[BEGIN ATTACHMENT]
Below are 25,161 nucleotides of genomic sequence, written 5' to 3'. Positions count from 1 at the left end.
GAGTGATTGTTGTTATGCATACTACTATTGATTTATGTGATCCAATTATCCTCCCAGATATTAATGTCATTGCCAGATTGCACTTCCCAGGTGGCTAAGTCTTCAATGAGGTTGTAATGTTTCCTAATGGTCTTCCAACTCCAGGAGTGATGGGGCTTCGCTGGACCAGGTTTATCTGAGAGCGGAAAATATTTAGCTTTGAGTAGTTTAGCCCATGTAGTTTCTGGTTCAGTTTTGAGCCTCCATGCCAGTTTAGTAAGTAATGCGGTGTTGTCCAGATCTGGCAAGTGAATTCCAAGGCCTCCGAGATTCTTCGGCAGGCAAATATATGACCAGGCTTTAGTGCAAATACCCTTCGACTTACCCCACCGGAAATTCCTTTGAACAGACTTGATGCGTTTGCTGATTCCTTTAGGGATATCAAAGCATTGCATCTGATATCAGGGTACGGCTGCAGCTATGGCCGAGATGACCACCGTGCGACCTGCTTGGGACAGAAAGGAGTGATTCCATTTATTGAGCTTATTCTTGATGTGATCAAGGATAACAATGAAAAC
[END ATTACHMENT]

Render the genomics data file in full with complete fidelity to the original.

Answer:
Below are 25,161 nucleotides of genomic sequence, written 5' to 3'. Positions count from 1 at the left end.
GAGTGATTGTTGTTATGCATACTACTATTGATTTATGTGATCCAATTATCCTCCCAGATATTAATGTCATTGCCAGATTGCACTTCCCAGGTGGCTAAGTCTTCAATGAGGTTGTAATGTTTCCTAATGGTCTTCCAACTCCAGGAGTGATGGGGCTTCGCTGGACCAGGTTTATCTGAGAGCGGAAAATATTTAGCTTTGAGTAGTTTAGCCCATGTAGTTTCTGGTTCAGTTTTGAGCCTCCATGCCAGTTTAGTAAGTAATGCGGTGTTGTCCAGATCTGGCAAGTGAATTCCAAGGCCTCCGAGATTCTTCGGCAGGCAAATATATGACCAGGCTTTAGTGCAAATACCCTTCGACTTACCCCACCGGAAATTCCTTTGAACAGACTTGATGCGTTTGCTGATTCCTTTAGGGATATCAAAGCATTGCATCTGATATCAGGGTACGGCTGCAGCTATGGCCGAGATGACCACCGTGCGACCTGCTTGGGACAGAAAGGAGTGATTCCATTTATTGAGCTTATTCTTGATGTGATCAAGGATAACAATGAAAAC